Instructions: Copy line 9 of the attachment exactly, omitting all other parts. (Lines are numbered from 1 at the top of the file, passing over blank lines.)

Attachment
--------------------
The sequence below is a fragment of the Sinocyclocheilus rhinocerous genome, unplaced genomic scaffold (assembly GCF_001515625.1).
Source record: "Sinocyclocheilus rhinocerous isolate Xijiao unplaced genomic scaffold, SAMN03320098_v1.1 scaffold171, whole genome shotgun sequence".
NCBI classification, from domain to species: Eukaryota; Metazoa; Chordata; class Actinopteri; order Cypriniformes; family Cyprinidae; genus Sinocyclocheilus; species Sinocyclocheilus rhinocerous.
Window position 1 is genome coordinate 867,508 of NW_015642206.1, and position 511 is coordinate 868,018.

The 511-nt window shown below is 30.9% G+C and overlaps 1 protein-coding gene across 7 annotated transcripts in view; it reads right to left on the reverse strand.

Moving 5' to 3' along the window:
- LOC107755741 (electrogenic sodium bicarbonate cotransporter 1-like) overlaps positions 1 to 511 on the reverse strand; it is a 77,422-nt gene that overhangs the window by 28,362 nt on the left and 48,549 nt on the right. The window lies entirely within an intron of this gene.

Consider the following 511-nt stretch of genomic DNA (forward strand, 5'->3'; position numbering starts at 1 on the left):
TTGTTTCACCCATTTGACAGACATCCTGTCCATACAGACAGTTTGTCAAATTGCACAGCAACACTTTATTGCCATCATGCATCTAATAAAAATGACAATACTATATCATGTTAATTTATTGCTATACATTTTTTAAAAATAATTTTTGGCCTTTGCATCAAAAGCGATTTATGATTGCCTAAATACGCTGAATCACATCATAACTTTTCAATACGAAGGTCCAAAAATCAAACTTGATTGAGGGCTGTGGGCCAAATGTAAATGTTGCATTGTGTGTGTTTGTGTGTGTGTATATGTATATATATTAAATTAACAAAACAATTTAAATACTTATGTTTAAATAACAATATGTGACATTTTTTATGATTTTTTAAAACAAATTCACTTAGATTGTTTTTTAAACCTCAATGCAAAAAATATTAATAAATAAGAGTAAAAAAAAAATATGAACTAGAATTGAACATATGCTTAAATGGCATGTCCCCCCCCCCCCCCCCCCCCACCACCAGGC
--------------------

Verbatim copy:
TTGTTTCACCCATTTGACAGACATCCTGTCCATACAGACAGTTTGTCAAATTGCACAGCAACACTTTATTGCCATCATGCATCTAATAAAAATGACAATACTATATCATGTTAATTTATTGCTATACATTTTTTAAAAATAATTTTTGGCCTTTGCATCAAAAGCGATTTATGATTGCCTAAATACGCTGAATCACATCATAACTTTTCAATACGAAGGTCCAAAAATCAAACTTGATTGAGGGCTGTGGGCCAAATGTAAATGTTGCATTGTGTGTGTTTGTGTGTGTGTATATGTATATATATTAAATTAACAAAACAATTTAAATACTTATGTTTAAATAACAATATGTGACATTTTTTATGATTTTTTAAAACAAATTCACTTAGATTGTTTTTTAAACCTCAATGCAAAAAATATTAATAAATAAGAGTAAAAAAAAAATATGAACTAGAATTGAACATATGCTTAAATGGCATGTCCCCCCCCCCCCCCCCCCCCACCACCAGGC